With my departure from Paris for a summer holiday in Germany being only a couple of days away, I thought that I’d whip up a post of all things delicious in my favorite country. German cuisine is amazing, and I miss it whenever I’m not there. Enjoy reading about 25 foods you have to eat in Germany! I know that I’ll be using this as reference point when I’m there in a few days.
- Currywurst. One of my all time favorite foods, currywurst is a huge part of German street food culture. It’s a cut up sausage covered in curry ketchup and curry powder. Best eaten with fresh french fries (“rot weiß”, aka eaten with a mayonnaise ketchup mix).
- Rote Grütze. My favorite dessert! Rote Grütze is a warm mixture of raspberries, blackberries, blue berries, etc. mixed together until it’s a preserve-like substance. Best eaten à la mode with vanilla ice cream.
- Döner. Originating from Turkey, you’ll find a Döner sold on every street corner, even in the smallest villages. What it is is a pita pocket filled with lamb meat, tomato, salad, cucumbers, tzatziki and many other goods. Inexpensive street food, delicious none-the-less.
- Brötchen. The German equivalent of the baguette. They’re little rolls, crunchy on the outside with soft (often warm) bread in the center. Available in probably hundreds of varieties (from white bread to the famous German dark bread), it’s a breakfast staple. Also makes amazing sandwiches.
- Bretzel. You haven’t had a pretzel until you’ve tried one in Germany, period. I like to eat mine with sweet mustard or butter.
- Kaiserschmarren. Basically pancakes but in the form of small doughy balls. Usually eaten for lunch or dinner (as pancakes are in general in Germany), it’s best served with applesauce of fresh fruit.
- Rotkohl. This is cooked red cabbage. A German “Hausfrau” tradition, Rotkohl is most commonly eaten at Christmas time, with a Bratwurst at the Christmas markets. I might be biased, but I believe that my grandma makes the best Rotkohl in the world.
- Spaghetti Eis. Now this is what I spend all year dreaming of. With a whipped cream center, Spaghetti Eis is vanilla ice cream formed to look like spaghetti, topped with whipped cream, white chocolate sprinkles, and strawberries.
- Spargel. The Germans are the best when it comes to preparing Spargel, aka asparagus. Eaten only in season (late spring to early summer), it’s best served with a Hollandaise sauce.
- Schorle. A delicious, healthy, and refreshing fruit juice served with sparkling water. My favorites are apple and rhubarb.
- The coffee. German coffee is bomb, period. So much that it’s all I drink, even in France.
- Milchreis. This is rice cooked with sugar and milk. In the end it resembles a dessert-like porridge, and it’s one of my favorite meals. I like to take it with Rote Grütze or apple sauce. And, adding ice cream never hurts!
- Heiße Schokolade mit Sahne. The Germans have got hot chocolate and whipped cream down. Combine it and it’s just a dream. I love the hot chocolate especially because it’s never too sweet.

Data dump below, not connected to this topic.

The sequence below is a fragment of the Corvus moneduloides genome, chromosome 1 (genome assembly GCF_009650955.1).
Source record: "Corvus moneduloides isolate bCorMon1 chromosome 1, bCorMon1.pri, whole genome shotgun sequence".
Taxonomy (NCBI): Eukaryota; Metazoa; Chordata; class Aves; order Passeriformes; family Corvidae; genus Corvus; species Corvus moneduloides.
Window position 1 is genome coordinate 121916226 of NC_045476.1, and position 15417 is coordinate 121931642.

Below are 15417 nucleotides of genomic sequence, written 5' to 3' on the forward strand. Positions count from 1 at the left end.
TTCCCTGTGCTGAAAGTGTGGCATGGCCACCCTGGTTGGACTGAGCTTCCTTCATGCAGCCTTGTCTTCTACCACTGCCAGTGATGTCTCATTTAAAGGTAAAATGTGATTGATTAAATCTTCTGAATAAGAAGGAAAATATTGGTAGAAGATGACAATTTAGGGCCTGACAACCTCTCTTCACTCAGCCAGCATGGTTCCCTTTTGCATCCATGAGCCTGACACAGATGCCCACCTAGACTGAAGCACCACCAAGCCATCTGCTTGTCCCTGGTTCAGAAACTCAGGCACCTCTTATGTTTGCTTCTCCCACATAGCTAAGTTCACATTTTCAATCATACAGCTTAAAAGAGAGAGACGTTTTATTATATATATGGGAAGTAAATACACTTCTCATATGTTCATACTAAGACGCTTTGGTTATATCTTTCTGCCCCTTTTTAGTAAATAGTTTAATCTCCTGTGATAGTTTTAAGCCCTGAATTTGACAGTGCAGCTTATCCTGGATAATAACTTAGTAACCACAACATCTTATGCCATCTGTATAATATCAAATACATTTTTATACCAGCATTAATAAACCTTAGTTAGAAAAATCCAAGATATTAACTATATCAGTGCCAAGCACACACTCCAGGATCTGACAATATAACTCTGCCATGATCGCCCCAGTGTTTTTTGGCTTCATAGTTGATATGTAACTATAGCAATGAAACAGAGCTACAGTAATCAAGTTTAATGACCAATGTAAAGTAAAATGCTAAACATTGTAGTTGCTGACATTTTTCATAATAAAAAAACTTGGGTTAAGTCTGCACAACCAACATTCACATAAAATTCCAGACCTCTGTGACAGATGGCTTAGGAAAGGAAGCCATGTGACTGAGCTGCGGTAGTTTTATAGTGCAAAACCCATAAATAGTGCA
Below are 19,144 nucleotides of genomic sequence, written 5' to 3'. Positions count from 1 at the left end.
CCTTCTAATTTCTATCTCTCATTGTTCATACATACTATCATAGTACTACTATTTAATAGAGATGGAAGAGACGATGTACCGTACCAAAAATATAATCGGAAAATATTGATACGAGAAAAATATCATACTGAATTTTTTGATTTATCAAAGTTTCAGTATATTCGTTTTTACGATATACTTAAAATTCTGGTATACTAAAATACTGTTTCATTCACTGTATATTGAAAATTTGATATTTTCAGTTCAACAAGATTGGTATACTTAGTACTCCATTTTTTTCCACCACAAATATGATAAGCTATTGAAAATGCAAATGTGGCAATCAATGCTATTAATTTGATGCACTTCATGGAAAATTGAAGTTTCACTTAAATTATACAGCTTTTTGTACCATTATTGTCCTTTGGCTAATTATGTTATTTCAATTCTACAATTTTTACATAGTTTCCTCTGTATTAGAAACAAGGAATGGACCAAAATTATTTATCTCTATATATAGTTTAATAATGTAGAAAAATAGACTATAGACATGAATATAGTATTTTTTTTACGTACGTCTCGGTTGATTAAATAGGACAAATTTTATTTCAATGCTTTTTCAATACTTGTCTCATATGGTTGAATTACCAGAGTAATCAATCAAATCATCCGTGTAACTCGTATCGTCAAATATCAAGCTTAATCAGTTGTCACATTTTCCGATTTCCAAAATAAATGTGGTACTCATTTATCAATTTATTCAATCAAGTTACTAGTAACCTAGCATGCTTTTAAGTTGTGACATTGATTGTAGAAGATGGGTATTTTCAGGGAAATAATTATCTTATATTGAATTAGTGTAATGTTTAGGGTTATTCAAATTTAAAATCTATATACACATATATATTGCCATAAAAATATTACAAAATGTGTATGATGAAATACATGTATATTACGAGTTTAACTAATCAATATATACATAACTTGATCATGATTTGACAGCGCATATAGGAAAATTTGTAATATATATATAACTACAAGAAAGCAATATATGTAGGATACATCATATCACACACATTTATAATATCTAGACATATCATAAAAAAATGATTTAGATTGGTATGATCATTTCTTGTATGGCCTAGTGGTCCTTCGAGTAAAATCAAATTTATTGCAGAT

- Torte. While the Americans whip up fluffy confections with frosting and the French flaky glazed tarts, the German cakes are another story. They tend to incorporate fresh ingredients such as fruit and cream cheese, and are usually more dense. My favorite is plum cake, a thin but intense layer of dough topped with fresh plums. Like in England, tea time is a daily occurrence.
- Bratwurst. Fried sausage. This one needs no explanation. I love to eat mine with potatoes or cabbage, with lots a mustard for dipping.
- Weißwurst. A specialty of Bavaria, Weißwurst is simply white sausage. Sounds strange, but it’s heavenly. Eat with a warm Bretzel, lots of sweet mustard and a beer to wash it down.
- Jäger Schnitzel. Basically breaded and fried pork, Jägerschnitzel is always what I’ll order off the menu if I’m in doubt. Served with a side salad and fries usually, don’t forget to cover it in lemon juice. The fresh sourness perfectly compliments the fried breadcrumbs.
- Gulasch. I’m not exactly sure what goes in this other than beef, lots of yummy broth and some vegetables, but it’s amazing. Usually served at holiday meals with Spätzle (little egg noodles) and Rotkohl, you need to chow down a bowl during your visit. Around the holidays it’s served nearly everywhere.
- Glühwein. Kind of like warm Sangria, Glühwein is a mulled wine created with various spices, orange, lemon, etc. Served seasonally at the German Christmas markets, it has to be one of my all time favorites. It will warm you up on a cold winters day, promised.
- Bier. Need I explain this one? To be especially German try a Maas, a liter of beer.
- Bratkartoffel. No one cooks their potatoes like the Germans, and fried in a sauce pan with ample amounts of onion is the way I like to go. Bratkartoffeln are offered as a side dish at nearly every restaurant, don’t miss out.
- Leberwurst. Some of you might find this gross, but I love having it with my Brötchen or Schwarzbrot. It’s basically a ton of veal and pork liver ground up a seasoned to create a slighty strange but delicious paste. I even prefer it over the French paté.
- Berliner. A jelly filled donut with no hole in the center. Available at every bakery.
- Fischbrötchen. Best eaten in Northern Germany (Schleswig Holstein) because that’s where the fish is caught fresh. It’s a slab of raw or smoked fish put into a Brötchen along with garlic sauce and some lettuce. Amazing lunch during the summer.
- Schwarzbrot. The dark dark dark German bread. It’s very thick and dense, making it a healthy and very filling snack/meal.
Thank you so much for reading! If you’re thinking about visiting Germany, check out this post to learn exactly why I love it there so much. I also have posts up on Freiburg, Berlin, and Schleswig Holstein. If this list didn’t convince you to add Germany to your summer itinerary, the photos in the links above sure will!